Molluscan associations with the clausiliid Alinda biplicata (Montagu, 1803) (Gastropoda: Pulmonata: Clausiliidae) in floodplain forests at the north-eastern edge of its range
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Department of Invertebrate Zoology and Hydrobiology, University of Łódź, Poland
Naturalis Biodiversity Center, Leiden, The Netherlands
Department of Ecology, Cologne Biocenter, University of Cologne, Germany
Submission date: 2013-12-03
Final revision date: 2014-01-27
Acceptance date: 2014-01-28
Publication date: 2014-02-24
Corresponding author
Anna Sulikowska-Drozd   

Department of Invertebrate Zoology and Hydrobiology, University of Łódź, Banacha 12/16, 90-237 Łódź, Poland
Folia Malacol. 2014;22(1):49-60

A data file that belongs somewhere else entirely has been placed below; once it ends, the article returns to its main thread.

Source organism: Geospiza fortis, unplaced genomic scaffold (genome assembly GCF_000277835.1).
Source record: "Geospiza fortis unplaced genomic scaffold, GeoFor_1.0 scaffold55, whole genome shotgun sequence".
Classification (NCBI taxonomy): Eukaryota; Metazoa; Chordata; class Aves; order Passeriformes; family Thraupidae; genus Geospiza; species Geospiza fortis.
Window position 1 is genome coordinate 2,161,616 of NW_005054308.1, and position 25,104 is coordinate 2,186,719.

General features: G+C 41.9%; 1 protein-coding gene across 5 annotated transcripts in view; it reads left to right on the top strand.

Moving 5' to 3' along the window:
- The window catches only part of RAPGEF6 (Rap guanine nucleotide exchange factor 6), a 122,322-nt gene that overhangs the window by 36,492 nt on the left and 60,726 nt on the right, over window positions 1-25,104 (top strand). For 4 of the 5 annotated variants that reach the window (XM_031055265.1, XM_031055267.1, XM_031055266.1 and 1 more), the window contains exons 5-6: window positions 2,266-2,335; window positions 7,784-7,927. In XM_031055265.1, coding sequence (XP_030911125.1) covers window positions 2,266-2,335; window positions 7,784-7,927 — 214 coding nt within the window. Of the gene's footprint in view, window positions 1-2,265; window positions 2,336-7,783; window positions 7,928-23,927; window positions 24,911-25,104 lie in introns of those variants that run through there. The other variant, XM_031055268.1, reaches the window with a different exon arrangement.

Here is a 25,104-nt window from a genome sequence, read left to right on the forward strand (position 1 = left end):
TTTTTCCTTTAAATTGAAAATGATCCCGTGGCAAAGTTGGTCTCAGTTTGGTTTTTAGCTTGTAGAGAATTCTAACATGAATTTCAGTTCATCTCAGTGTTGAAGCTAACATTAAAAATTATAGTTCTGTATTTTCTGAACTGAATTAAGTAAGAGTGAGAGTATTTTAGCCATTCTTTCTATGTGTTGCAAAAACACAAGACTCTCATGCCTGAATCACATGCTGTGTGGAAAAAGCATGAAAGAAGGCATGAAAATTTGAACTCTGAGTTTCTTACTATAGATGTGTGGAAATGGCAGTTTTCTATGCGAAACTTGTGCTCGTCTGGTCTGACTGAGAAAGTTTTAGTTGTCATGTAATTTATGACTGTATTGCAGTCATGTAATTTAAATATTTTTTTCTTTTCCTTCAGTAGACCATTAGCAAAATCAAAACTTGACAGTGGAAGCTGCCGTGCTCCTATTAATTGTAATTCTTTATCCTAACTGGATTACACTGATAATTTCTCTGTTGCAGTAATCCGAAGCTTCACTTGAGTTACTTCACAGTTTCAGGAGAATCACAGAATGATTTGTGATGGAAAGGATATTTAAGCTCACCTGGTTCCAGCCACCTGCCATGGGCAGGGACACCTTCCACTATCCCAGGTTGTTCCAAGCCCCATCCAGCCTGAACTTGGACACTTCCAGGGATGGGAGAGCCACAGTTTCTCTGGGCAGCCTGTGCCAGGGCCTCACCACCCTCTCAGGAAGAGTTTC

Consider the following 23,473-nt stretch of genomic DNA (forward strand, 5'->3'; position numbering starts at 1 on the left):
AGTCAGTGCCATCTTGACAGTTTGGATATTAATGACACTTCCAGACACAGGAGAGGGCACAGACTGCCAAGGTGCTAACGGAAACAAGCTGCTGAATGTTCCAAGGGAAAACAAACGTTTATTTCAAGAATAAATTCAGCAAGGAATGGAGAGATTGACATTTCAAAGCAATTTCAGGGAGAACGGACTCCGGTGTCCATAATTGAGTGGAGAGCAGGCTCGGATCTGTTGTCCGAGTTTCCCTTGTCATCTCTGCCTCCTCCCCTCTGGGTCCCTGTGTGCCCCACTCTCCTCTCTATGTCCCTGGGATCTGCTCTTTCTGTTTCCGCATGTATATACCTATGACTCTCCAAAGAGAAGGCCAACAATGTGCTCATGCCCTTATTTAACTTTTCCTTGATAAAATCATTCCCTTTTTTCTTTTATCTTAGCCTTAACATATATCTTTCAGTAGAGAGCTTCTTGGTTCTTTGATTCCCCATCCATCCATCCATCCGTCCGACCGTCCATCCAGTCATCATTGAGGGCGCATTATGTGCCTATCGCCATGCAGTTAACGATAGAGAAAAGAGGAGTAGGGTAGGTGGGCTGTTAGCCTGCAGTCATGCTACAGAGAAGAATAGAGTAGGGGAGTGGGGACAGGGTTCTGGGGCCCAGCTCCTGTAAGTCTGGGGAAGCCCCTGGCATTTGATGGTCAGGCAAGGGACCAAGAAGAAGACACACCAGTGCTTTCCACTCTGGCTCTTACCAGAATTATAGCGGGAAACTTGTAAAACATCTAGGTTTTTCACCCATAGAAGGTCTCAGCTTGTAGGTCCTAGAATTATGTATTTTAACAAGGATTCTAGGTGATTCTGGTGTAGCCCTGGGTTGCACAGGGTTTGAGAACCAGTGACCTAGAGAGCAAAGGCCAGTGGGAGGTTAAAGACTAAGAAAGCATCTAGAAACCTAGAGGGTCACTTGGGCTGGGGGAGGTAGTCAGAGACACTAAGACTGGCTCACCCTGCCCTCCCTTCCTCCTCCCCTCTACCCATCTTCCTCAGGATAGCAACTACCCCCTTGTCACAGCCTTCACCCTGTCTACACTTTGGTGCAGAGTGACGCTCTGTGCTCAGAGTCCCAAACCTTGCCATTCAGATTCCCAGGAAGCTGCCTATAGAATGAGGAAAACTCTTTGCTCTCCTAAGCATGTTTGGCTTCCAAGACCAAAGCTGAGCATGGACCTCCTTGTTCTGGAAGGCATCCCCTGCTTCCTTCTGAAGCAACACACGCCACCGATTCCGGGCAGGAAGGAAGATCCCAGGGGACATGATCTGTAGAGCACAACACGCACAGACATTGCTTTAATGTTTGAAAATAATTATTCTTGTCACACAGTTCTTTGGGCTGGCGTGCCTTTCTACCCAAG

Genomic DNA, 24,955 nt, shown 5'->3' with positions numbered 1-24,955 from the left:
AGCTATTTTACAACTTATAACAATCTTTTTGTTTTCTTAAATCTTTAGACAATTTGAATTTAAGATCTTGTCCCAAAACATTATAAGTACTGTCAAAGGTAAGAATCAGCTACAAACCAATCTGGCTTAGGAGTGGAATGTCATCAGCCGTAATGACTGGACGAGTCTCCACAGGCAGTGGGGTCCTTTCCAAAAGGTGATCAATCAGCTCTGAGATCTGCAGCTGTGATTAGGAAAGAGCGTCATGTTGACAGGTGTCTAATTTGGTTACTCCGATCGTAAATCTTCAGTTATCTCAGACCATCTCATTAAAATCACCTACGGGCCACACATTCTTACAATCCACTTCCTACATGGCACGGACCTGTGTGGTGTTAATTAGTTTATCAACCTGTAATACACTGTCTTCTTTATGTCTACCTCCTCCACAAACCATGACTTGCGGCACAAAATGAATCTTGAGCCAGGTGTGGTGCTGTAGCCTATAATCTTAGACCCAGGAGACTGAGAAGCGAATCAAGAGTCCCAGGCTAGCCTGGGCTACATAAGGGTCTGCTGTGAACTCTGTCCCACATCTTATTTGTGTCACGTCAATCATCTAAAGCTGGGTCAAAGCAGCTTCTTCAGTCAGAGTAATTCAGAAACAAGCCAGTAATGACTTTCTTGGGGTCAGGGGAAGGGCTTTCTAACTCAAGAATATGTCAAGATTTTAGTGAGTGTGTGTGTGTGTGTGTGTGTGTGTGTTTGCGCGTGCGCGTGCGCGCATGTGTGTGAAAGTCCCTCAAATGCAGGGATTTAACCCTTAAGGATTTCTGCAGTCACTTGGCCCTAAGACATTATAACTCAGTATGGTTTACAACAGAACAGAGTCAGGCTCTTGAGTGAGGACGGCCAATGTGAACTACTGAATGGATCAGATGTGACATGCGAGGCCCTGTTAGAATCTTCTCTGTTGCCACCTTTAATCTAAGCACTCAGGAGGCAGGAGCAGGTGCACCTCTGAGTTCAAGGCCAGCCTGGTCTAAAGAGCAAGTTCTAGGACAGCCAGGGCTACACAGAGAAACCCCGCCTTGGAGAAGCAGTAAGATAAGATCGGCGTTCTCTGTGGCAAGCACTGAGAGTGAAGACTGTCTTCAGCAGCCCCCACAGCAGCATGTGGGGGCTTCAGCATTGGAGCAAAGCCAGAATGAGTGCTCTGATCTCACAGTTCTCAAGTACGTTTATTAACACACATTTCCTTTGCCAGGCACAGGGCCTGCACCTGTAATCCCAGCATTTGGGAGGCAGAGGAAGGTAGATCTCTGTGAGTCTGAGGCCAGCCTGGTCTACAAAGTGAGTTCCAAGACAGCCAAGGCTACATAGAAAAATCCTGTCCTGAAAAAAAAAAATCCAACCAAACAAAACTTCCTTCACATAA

We quantified the mollusc assemblage composition in eight riverine forests inhabited by the door snail Alinda biplicata (Montagu) in Central Poland where it occurs at the north-eastern border of its distribution range. In each location, eight random 0.25 m2 plots were quantitatively sampled from a 400 m2 core area that was searched for additional species. A total of 54 species were found, composed of 46 terrestrial snails and slugs, six freshwater gastropod and two clam species. Abundances ranged from 220 to 4,400 ind.m−2 per location, with a maximum of 2,200 individuals per plot. The number of taxa ranged from 17 to 34 per location and from 3 to 23 per plot. A. biplicata occurred in each randomly sampled plot. The highest number of co-occurrences with Alinda was found for Carychium tridentatum and Nesovitrea hammonis. Additionally, forest-specific, wetland-specific and even dry habitat-specific snails can use the same patch of microhabitat. The lack of narrow ecological specialisation in A. biplicata may favour its presence in man-made habitats where it is sometimes considered an invasive native gastropod. The species list included invasive Arion vulgaris and some other species with a mainly West European distribution, such as Oxychilus draparnaudi, O. alliarius, Arion rufus, Cepaea nemoralis and C. hortensis. The eastern borders of the native ranges of these species reach into the western part of Poland but in the sampled region they seem to be recent arrivals. Our results indicate that "western" (Atlantic) faunal elements benefit from more balanced microclimate in wet floodplain forests, which possibly reduces macroclimatic constraints at their distribution border.
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